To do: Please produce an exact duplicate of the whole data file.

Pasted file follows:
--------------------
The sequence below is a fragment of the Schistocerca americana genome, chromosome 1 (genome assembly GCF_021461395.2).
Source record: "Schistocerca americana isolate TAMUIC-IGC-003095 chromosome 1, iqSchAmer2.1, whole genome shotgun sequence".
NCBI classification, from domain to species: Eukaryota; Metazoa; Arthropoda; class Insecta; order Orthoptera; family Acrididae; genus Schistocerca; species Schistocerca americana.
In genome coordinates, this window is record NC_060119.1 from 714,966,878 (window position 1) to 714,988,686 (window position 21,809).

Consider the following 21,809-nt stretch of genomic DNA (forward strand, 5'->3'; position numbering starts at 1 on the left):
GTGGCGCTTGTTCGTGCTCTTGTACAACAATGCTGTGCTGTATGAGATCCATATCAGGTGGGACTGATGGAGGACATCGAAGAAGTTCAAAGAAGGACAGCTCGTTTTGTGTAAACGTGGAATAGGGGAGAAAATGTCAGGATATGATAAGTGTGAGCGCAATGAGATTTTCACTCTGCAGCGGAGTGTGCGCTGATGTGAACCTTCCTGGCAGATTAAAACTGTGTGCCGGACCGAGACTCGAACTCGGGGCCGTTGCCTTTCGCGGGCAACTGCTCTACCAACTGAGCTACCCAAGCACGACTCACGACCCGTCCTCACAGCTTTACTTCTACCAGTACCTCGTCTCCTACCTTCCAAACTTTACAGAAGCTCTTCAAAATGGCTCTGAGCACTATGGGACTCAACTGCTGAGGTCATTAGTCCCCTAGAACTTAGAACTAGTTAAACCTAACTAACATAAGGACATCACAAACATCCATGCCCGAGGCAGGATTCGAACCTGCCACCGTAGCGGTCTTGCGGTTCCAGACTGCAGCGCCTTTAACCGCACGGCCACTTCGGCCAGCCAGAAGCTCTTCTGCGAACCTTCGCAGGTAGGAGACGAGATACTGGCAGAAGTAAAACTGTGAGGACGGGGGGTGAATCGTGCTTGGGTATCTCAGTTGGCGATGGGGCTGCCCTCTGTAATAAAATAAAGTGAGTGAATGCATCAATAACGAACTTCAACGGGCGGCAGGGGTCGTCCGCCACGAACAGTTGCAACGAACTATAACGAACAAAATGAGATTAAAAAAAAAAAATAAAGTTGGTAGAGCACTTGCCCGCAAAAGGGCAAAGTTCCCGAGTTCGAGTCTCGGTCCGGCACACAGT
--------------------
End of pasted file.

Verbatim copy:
The sequence below is a fragment of the Schistocerca americana genome, chromosome 1 (genome assembly GCF_021461395.2).
Source record: "Schistocerca americana isolate TAMUIC-IGC-003095 chromosome 1, iqSchAmer2.1, whole genome shotgun sequence".
NCBI classification, from domain to species: Eukaryota; Metazoa; Arthropoda; class Insecta; order Orthoptera; family Acrididae; genus Schistocerca; species Schistocerca americana.
In genome coordinates, this window is record NC_060119.1 from 714,966,878 (window position 1) to 714,988,686 (window position 21,809).

Consider the following 21,809-nt stretch of genomic DNA (forward strand, 5'->3'; position numbering starts at 1 on the left):
GTGGCGCTTGTTCGTGCTCTTGTACAACAATGCTGTGCTGTATGAGATCCATATCAGGTGGGACTGATGGAGGACATCGAAGAAGTTCAAAGAAGGACAGCTCGTTTTGTGTAAACGTGGAATAGGGGAGAAAATGTCAGGATATGATAAGTGTGAGCGCAATGAGATTTTCACTCTGCAGCGGAGTGTGCGCTGATGTGAACCTTCCTGGCAGATTAAAACTGTGTGCCGGACCGAGACTCGAACTCGGGGCCGTTGCCTTTCGCGGGCAACTGCTCTACCAACTGAGCTACCCAAGCACGACTCACGACCCGTCCTCACAGCTTTACTTCTACCAGTACCTCGTCTCCTACCTTCCAAACTTTACAGAAGCTCTTCAAAATGGCTCTGAGCACTATGGGACTCAACTGCTGAGGTCATTAGTCCCCTAGAACTTAGAACTAGTTAAACCTAACTAACATAAGGACATCACAAACATCCATGCCCGAGGCAGGATTCGAACCTGCCACCGTAGCGGTCTTGCGGTTCCAGACTGCAGCGCCTTTAACCGCACGGCCACTTCGGCCAGCCAGAAGCTCTTCTGCGAACCTTCGCAGGTAGGAGACGAGATACTGGCAGAAGTAAAACTGTGAGGACGGGGGGTGAATCGTGCTTGGGTATCTCAGTTGGCGATGGGGCTGCCCTCTGTAATAAAATAAAGTGAGTGAATGCATCAATAACGAACTTCAACGGGCGGCAGGGGTCGTCCGCCACGAACAGTTGCAACGAACTATAACGAACAAAATGAGATTAAAAAAAAAAAATAAAGTTGGTAGAGCACTTGCCCGCAAAAGGGCAAAGTTCCCGAGTTCGAGTCTCGGTCCGGCACACAGT